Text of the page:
Maybe so. I've been trying for 3 years to figure it out, and may spend the next 3 doing the same. The import preference, or import elasticity of demand, explanation says Americans are more product/quality oriented than brand or national product oriented. Less faithful than other people, in consumption decisions. May be true, may be not. Americans do like low prices, for sure.

Yet American consumers do get attached to their Hondas and Toyotas, don't they? Maybe something else is at work, and it's the reserve currency explanation. Sort of a home advantage for Dollars. Or maybe we've just lost the tradeable industrial base that would allow much faster export volume growth during times such as these. Exports are doing quite well, but the base isn't big enought to match import growth.

The US doesn't stand out in a crowd of European countries in terms of debt loads, at govt level. But household and corporate level? With US so tied to mainlined gvt deficit spending, it's floating on borrowed air, so to speak. At some point, despite its favored status as a Reserve, that may tell the tale. Especially if foreign buyers of CDO's find mortgage and other loans starting to sour, and become financially annoyed at tarnished assets they bought during the boom.

What's the Japanese Central Bank going to do? Reports of a split seem highly exaggerated since the Nikkei didn't wobble Monday. Just more smoke? OldVet

Anonymous said...

hmmm. US exports are growing faster than its imports if you look at US trade with Europe and canada (ex energy), but not with asia -- or for that matter with the oil exporters. And I am not sure you can totally strip oil out. you have to pay with oil either by selling ious or by selling goods. germany sells goods; the US ious. and one reason why non-oil import growth has slowed is high oil prices.

I don't disagree with your basic characterization that the $ is in a different place vis a vis europe than vis a vis the rest of the world.

but i would make two broad points --

a) the recent US export boom reflects the $ move of 02-04; most models have a lag structure of 2-3 years. Its impact should be wearing off. Boeing export growth will slow now that it cannot produce any more planes,e tc. there is some evidence the pace of US export growth is slowing.

b) stability in the trade deficit requires roughly 60% faster export than import growth -- keeping that likely requires further $ depreciation (mostly v. EM world/ asia)

c) a stable trade deficit implies a growing current account deficit -- as net interest payments will rise. I have delved into why this hasn't (yet) happened in depth on my blog, and i am very convinced the United states run of good luck is about to end. look for a $100-150b deterioration in the us income balance over the next two years.

d) adjustment likely requires the trade deficit to fall, and that implies further $ falls (on a broad basis)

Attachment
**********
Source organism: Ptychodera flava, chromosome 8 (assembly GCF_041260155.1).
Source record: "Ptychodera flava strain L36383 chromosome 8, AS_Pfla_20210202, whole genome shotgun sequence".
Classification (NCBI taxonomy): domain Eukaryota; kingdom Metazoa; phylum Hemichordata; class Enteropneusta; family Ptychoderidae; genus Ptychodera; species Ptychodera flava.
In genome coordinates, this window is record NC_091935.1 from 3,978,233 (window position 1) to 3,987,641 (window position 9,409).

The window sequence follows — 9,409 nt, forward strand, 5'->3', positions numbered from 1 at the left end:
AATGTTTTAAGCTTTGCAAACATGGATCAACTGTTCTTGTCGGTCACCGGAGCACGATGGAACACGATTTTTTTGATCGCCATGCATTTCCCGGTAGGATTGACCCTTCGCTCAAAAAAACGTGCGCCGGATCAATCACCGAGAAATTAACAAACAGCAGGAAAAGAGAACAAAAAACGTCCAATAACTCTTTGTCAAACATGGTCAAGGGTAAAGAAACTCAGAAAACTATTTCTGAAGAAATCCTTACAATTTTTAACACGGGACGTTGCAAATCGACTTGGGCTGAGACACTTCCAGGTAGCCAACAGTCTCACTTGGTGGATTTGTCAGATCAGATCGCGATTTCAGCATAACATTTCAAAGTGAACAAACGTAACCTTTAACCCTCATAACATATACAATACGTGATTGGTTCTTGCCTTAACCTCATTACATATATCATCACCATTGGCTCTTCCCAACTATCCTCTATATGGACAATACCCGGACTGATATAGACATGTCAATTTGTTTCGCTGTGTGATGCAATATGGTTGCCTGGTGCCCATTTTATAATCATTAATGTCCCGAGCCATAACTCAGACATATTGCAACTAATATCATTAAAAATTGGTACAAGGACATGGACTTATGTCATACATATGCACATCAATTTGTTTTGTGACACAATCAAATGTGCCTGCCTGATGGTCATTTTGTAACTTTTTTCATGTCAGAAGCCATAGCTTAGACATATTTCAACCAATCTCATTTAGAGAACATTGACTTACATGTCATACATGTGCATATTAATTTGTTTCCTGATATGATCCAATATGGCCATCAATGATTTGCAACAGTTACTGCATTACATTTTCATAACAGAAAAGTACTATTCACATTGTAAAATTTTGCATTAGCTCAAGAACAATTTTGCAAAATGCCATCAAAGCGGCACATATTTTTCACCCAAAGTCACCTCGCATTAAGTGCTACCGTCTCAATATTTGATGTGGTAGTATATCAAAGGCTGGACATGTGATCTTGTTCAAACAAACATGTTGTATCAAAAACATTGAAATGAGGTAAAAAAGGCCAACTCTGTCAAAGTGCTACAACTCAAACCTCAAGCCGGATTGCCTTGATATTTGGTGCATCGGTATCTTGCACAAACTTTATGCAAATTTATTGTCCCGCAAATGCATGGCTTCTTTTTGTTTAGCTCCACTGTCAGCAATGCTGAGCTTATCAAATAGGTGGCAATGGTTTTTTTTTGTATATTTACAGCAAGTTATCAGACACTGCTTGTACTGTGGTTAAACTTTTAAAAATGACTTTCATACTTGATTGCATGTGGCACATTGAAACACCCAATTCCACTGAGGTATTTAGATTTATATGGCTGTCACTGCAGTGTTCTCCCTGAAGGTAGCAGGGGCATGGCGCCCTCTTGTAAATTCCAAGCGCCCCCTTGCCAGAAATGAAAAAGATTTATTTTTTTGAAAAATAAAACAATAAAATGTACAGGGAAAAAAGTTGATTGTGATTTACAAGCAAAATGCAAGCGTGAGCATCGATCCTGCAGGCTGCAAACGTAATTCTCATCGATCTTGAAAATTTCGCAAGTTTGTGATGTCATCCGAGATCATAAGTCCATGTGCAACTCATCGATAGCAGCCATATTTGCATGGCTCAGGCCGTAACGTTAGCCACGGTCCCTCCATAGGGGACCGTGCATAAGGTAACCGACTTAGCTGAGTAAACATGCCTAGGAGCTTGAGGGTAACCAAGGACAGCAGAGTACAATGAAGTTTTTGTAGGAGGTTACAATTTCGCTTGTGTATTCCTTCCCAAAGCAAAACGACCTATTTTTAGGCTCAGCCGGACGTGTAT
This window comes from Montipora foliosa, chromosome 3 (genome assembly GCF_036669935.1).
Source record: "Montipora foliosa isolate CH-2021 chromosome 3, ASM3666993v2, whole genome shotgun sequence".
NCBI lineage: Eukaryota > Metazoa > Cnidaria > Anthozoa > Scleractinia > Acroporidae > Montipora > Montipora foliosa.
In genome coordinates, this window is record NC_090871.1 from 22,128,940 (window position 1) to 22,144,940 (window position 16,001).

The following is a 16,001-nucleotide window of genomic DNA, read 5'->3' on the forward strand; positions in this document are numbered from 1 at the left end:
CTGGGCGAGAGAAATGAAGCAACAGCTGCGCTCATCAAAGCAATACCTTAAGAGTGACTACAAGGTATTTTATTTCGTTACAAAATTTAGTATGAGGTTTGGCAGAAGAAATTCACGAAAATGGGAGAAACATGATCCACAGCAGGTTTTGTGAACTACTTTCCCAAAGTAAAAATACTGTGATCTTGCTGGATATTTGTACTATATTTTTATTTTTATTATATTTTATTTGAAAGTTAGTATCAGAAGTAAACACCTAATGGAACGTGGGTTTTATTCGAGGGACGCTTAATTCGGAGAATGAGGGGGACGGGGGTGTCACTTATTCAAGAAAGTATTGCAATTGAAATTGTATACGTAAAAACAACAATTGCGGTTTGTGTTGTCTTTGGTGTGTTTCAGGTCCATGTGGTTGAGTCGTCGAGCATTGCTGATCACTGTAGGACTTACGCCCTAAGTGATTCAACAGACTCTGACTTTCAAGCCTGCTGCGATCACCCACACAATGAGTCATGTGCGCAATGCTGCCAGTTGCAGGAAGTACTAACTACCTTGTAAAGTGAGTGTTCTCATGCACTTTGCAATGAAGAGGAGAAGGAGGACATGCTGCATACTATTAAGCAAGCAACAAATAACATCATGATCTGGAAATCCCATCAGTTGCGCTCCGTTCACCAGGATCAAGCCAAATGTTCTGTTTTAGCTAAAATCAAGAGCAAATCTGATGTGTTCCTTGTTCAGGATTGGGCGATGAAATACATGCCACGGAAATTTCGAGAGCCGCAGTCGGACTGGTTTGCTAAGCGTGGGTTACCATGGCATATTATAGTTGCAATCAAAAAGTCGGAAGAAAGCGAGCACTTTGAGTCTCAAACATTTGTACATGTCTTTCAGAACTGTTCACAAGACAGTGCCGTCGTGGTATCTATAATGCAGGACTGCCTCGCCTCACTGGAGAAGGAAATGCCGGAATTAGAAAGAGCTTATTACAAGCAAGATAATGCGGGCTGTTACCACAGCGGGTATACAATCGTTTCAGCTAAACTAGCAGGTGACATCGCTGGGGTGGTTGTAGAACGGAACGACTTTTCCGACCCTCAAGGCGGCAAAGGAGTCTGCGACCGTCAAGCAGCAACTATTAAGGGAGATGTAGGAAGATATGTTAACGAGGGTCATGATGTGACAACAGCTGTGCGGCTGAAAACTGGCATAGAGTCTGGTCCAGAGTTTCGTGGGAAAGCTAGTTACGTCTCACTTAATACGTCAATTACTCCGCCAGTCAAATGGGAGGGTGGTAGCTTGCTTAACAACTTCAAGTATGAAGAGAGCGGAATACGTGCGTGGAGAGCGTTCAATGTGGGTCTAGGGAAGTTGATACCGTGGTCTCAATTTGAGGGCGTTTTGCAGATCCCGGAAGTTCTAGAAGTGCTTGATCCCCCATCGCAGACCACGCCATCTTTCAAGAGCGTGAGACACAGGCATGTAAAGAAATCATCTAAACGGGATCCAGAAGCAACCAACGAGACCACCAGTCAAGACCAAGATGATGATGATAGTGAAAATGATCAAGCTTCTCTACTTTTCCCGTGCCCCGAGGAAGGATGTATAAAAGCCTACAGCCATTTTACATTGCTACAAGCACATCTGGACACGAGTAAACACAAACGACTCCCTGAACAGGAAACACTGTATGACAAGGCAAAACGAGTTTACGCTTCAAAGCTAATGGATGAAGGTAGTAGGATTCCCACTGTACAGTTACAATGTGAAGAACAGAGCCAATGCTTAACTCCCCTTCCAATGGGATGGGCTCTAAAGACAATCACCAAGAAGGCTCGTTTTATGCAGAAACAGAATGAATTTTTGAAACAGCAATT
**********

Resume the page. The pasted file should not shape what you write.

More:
e) standard trade models showed (circa 1997) that the $'s level in the early 90s was consistent with a very slow deterioration of the US trade balance at trend US and trend world growth. on a broad trade wieghted basis, the $ is still above its level in the early 90s.

Of course, the biggest undervaluation right now is in China. Chinese export growth really picked up when the $/ RMB fell .. and it now has a very rapidly growing surplus. and the biggest RMB undervaluation isn't v. the $. it is v. the euro, pound and the like.

brad setser

Macro Man said...

I really have no idea what the BOJ will do, but I am not sure it matters (see newest post.) Clearly the politicians have learned their lesson, or at least gotten cleverer, at applying pressure to Fukui and co.

Vis-a-vis the trade deficit and the dollar. You could look at it like the dollar being, on aggregate, undervalued versus tradeable (i.e. free floating currencies of developed markets and places like Mexico) currencies and overvalued versus non-tradeable currencies (Asian and Gulf currencies.) What does that make it in aggregate? As Brad suggests above, it probably depends on the mix of imports between price inelastic (eg energy) and price elastic (eg consumer goods) commodities.

One anecdote on airplanes. I remember very clearly in Q4 2004, when EUR/USD was where it is now if not higher, that EADS (majority shareholder of Airbus) stated that its average hedge rate in EURE/USD was 1.00. Two and a bit yers later, one can only presume that it is substantially higher than one. So I wonder if the standard econometric lags between currency moves and trade patterns have been widened by more effective hedging techniques?

Anonymous said...

Hedging lengthening lags? Some base of long term purchasers would have to have opposite needs of long term producers, for that to work. I suppose there are matchups like that, in "slow burn" investments like oil field development, mining, heavy manufacturing.

Interesting discussion, thanks. OldVet

Anonymous said...

hmmm -- I would say that the dollar is roughly fairly valued v the floating currncies (given the need for adjustment) and overvalued v the pegs, not undervalued v europe and overvalued v the pegs. but obviously, if enough europeans think the $ will rally over time, it will help the US finance its deficit.

Incidenally, there isn't much evidence that consumer goods imports respond strongly to moves in the $. The RMB/ peso may have an impact on the location of production, but the best fit on imports is with the pace of US growth. Exchange rate moves have had a much bigger impact on exports -- and notably on capital goods exports, where the US competes at least in part with production in Europe and Japan. This may be a price/ volume issue -- a weaker $ raises import prices even as it lowers volumes. But the data here is pretty clear; exports are more elastic than imports.